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Living in Toyland: Blain's buyer has seen it all

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Catherine W. Idzerda
October 19, 2007

Bob Glaser’s memory is full of toys.


Elmos, Barbies, Easy-Bake Ovens, army guys, stacks upon stacks of board games and millions of toy trucks and cars.


All are packed into his cluttered and overfull hippocampus, the part of the brain devoted to memory.


So it’s not surprising that Glaser has a hard time naming the standouts from his 33 years as toy buyer for Blain’s Farm & Fleet. How would you choose from such a storehouse of treasures?


“Um, Evil Knievel was strong, I remember that,” said Glaser, who also is vice president of store operations. “And the Cabbage Patch dolls—that craze was phenomenal.”


This Saturday, Blain’s Toyland will open for the season, a tribute to the work of Glaser and fellow toy buyer Vickie Larson.


It’s a tradition that started in 1957, when employees put toys on the shelves the day after Thanksgiving, explained Renee Tarnutzer, communications coordinator for Blain’s.


In 1979, Toyland became what it is today. When the green tarps come down and Toyland is revealed, people know that the Christmas shopping season has begun.


Isn’t October a little early for Christmas toys?


“We start seeing ads in from our competitors in mid-September,” Glaser said.


And speaking of early, Glaser and Larson started planning for this year’s Toyland last November.


Here’s how it works:


Throughout November, Glaser and Larson visit toy manufacturers, and manufacturers come to them.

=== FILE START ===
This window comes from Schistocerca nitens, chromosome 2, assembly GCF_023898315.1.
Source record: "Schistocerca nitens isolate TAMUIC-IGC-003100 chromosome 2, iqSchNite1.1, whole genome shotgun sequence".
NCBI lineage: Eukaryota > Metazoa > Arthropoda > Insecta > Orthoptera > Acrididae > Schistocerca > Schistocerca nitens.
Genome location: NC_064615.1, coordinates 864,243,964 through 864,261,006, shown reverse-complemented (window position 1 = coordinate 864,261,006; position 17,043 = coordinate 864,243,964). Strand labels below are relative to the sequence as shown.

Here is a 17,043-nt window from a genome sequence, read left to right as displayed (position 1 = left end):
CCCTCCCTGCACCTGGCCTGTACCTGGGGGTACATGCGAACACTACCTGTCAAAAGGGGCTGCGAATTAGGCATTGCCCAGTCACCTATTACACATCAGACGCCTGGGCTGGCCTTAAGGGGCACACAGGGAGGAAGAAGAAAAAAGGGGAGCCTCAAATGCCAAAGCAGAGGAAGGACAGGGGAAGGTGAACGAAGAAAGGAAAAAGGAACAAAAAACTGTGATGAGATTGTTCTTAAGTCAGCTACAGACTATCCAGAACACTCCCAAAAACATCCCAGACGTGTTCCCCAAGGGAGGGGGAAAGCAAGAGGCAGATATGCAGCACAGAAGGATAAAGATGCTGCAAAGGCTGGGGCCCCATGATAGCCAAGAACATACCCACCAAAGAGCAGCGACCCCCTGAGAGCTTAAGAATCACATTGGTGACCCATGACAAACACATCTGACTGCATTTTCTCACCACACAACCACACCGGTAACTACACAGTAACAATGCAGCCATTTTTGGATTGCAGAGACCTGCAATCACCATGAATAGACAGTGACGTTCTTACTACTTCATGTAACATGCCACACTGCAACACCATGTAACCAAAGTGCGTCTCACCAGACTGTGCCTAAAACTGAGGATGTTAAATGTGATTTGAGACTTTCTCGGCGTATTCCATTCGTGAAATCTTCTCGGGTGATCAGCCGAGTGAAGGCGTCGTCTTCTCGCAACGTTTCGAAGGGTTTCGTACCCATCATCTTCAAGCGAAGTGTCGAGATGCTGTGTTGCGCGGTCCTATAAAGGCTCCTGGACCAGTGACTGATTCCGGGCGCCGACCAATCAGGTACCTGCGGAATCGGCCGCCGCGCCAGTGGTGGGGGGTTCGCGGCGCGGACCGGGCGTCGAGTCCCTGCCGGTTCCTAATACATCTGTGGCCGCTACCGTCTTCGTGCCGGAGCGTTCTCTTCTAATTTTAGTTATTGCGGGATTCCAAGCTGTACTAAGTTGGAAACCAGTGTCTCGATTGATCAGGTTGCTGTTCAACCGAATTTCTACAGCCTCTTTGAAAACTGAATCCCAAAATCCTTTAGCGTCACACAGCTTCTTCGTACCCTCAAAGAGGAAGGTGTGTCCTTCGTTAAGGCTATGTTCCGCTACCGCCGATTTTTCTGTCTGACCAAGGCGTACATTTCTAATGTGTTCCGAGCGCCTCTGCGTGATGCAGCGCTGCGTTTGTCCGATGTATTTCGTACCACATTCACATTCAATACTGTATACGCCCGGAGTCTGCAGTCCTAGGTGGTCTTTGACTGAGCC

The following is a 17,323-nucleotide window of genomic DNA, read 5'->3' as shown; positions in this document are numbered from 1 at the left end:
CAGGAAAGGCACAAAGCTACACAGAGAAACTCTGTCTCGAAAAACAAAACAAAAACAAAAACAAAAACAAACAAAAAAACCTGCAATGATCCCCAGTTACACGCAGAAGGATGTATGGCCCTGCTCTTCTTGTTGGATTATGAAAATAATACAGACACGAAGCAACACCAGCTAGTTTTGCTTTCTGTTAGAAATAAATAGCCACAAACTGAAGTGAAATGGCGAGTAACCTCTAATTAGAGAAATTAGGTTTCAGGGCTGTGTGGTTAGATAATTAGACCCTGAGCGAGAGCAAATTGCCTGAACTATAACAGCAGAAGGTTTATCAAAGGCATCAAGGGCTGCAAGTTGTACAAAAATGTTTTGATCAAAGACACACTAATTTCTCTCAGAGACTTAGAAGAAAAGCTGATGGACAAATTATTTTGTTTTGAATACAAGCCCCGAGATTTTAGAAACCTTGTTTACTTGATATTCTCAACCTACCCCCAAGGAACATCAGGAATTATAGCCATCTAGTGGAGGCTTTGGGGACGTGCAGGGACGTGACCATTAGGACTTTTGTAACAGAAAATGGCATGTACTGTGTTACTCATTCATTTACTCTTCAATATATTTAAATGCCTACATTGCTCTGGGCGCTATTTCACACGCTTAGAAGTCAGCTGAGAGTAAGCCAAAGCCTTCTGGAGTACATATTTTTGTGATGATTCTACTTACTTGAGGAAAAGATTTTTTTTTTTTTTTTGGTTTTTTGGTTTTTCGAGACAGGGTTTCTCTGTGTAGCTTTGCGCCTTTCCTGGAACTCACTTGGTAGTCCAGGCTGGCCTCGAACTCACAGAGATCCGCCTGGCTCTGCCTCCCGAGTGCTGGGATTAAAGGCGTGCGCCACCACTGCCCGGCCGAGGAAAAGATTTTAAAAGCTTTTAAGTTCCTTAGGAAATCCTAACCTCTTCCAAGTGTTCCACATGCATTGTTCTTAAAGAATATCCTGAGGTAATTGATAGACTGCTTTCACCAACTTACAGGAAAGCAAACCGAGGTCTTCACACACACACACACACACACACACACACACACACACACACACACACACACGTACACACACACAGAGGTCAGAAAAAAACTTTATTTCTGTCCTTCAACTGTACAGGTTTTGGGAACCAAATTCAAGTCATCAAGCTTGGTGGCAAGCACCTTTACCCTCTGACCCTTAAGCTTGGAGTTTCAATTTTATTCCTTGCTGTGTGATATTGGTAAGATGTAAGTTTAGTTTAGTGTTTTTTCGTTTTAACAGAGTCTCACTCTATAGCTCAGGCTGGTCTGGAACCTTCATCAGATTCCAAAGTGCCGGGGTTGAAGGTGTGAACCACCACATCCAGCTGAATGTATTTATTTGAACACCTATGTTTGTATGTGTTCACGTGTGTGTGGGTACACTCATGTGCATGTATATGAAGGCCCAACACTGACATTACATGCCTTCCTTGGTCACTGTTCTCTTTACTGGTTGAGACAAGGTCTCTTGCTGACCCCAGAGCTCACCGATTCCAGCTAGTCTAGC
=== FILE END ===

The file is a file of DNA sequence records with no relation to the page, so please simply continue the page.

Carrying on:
They spend at least three days at Hasbro in Massachusetts. Hasbro makes a variety of popular toy lines, including Playskool, Milton Bradley, Play-doh, GI Joe, Baby Alive, My Little Pony, Easy-Bake and Nerf.


In February, Glaser and Larson go to New York City to attend the International Toy Fair, the largest toy trade show in the western hemisphere. More than 1,500 manufacturers from 30 countries showcase their toy lines.


Toys are ordered in February.


What are Blain’s buyers looking for?


Good play value, safety and variety.


“Play value” describes how long a child will engage with a toy and how often the child will return to it.


And speaking of returns, in the case of recalls, toys are simply removed from the shelves and replaced with others, Tarnutzer said. There’s always plenty to go around.


“The new licensed products—Hannah Montana, High School Musical—will be big this year,” Glaser said. “And the new Elmo, too.”


The new Elmo won’t be released until November, and even Glaser doesn’t know what it will be.


“It’s a new way of doing business,” Glaser said with a smile in his voice. “Just buy it, trust us.”


This year, hobby and craft toys, remote control toys and board games are “trending up,” Glaser said.


What will he buy for his grandchildren?


“I buy toys that make a lot of noise; it upsets my sons,” Glaser said with a chuckle.


A tractor just like Dad’s

Tickle Me Elmos may come and go, but farm toys are forever.


Every year, Blain’s Farm & Fleet carries a significant number of Ertl farm and construction toys.


The Iowa-based company was started in 1945 by Fred Ertl Sr., who started making toys in the basement of his home, said Bill Walters, managing director for Ertl farm products.


And although the number of farms and farmers has declined, the toys remain popular.


“This isn’t a feast or famine kind of a business,” Walters said. “We’re selling them to collectors who grew up on a farm, to farm kids and to the grandchildren of farmers.”


That sets Ertl apart from other farm toys: You’ll find them on shelves in the den and in the sandbox.


“They’re meant to be used outside,” Walters said. “Kids like to play with what they see in real life.”


Right now, the best-selling Ertl toys are tractors from the 1950s and 1960s, such as the John Deere 4020.


Those are the tractors that many of today’s farmers or former farmers grew up with, Walter notes.


“Farming is a way of life,” Walters noted. “They can get pretty attached to the equipment they’ve used.”


—Catherine W. Idzerda



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